The French government subsidizes dildos. OK, not really, but the French healthcare system covers perineum re-education, and that includes the purchase of a “sonde” (probe, in much scarier-sounding English) to be used by your professional perineum re-educator in determining the quality of your vaginal muscle.
What happened to doing a few Kegels and calling it a day?
The French are preoccupied with a woman’s state of affairs after giving birth. Invasively so. When my husband returned to work after his 11-day paternity leave (you won’t catch me complaining about that perk of the system), his co-workers asked the routine questions:
“The family is doing well? Baby is healthy?”
“Yes, we’re all doing great, thanks,” my husband replied.
“And your wife has started her perineum re-education sessions?”
Because apparently my hoo-ha and its elasticity are typical water cooler banter between colleagues and employee-whose-wife-just-had-a-baby.
After my first child was born, I went along with the state-sponsored plan to get my goods back in shape. I didn’t want to pee my pants every time I sneezed. I understood the importance of returning to business as usual. Or business as “usual” as you can get after giving birth to a 7 1/2-pound preemie.
I made my husband buy the probe because I’m mature like that. I showed up to the consultation with the physical therapist, government subsidized sonde in hand, and answered all sorts of embarrassing questions that sounded only slightly better with a French accent.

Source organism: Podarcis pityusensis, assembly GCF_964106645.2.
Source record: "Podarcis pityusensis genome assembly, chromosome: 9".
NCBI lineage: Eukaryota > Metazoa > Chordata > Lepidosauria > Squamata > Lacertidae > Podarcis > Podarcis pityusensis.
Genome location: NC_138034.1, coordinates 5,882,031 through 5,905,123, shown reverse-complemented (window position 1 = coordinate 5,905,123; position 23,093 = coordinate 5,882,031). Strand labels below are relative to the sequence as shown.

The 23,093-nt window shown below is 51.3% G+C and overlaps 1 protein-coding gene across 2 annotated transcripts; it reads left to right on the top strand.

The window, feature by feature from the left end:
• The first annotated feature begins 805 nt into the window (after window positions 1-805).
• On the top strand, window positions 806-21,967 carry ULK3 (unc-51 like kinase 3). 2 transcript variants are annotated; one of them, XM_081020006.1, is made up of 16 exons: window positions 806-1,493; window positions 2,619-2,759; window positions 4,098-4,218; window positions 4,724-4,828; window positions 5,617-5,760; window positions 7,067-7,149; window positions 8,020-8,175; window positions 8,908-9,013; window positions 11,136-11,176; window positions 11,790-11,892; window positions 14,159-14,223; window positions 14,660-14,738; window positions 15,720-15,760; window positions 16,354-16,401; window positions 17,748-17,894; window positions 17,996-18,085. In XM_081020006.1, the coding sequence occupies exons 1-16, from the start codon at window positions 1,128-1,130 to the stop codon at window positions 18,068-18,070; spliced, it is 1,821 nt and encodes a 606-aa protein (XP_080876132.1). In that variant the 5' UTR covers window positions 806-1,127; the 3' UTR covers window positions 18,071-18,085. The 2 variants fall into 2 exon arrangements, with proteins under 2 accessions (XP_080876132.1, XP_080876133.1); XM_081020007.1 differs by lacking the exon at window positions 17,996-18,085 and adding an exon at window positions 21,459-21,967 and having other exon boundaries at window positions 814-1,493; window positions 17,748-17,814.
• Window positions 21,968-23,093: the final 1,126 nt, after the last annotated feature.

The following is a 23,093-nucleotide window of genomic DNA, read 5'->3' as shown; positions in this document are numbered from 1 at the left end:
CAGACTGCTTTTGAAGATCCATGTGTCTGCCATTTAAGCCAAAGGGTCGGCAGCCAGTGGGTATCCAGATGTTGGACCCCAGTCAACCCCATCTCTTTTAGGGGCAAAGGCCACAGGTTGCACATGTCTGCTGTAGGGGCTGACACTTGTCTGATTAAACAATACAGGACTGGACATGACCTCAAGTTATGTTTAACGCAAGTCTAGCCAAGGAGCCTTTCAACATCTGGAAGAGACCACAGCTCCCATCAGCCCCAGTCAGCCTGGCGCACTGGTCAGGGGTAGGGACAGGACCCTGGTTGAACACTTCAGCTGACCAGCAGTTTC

“OK, now undress and hop up on the exam table,” the physical therapist said, as if she hadn’t just told me to get naked in the middle of the room.
I looked around for a changing room or even a thin, paper gown. Nothing. She expected me to drop my drawers right there and shimmy over to the table? My American modesty paralyzed me.
“Is there a problem?” she asked.
“Um, no, um…” I glanced around and my eyes landed on the probe.
“Oh, don’t worry. We won’t be using la sonde today. Today I’ll just evaluate your situation and make recommendations for improvement.”
Like a face lift. Except not for your face.
I disrobed and managed to get through the appointment, squeezing out a few Kegels as she watched and took notes.
“Great job! We’ll see you next week. Don’t forget la sonde!”
In your dreams, lady. Between the demands of caring for a newborn and re-watching every episode of Scrubs, I decided to prioritize my remaining time off work and skip the supervised Kegel sessions.
Two years later, after my daughter was born, I didn’t even contemplate perineal re-education classes. I didn’t need a physical therapist to tell me you could throw a saucisse down my hallway, as it were. I would do my Kegels in the comfort of my own home, this time binge-watching House of Lies while cuddling with my second little bundle of joy.
Thinking all the unpleasantness of labor, delivery, and vaginal exercises was behind me, I returned to work eager for conversation with other adults.
“Welcome back!” my boss’s father said, kissing each cheek in the French custom. “We’re glad you’re here.”
“Thanks, it’s good to be back. Well, I better get to work!”
“Hold on. Do you have a second? I need to ask you something important.”
“Do you know what a perineum is?”
The clattering of keyboards in the open floor plan office screeched to a halt.
“And do you understand the importance of re-educating it after childbirth? Because it’s really important. My wife didn’t and…”
Tuning out was my only coping mechanism against this uncomfortable dialogue. This affront on my modesty. If only I could put a thin, paper gown between me and this conversation.
“… very important to do what your doctor says. Understand?”
I nodded numbly, then took me and my out-of-shape goods back to my desk. The keyboard clatter resumed, and the redness in my cheeks slowly drained away.
Welcome back to work, where your business is everyone’s business. Even the French government’s.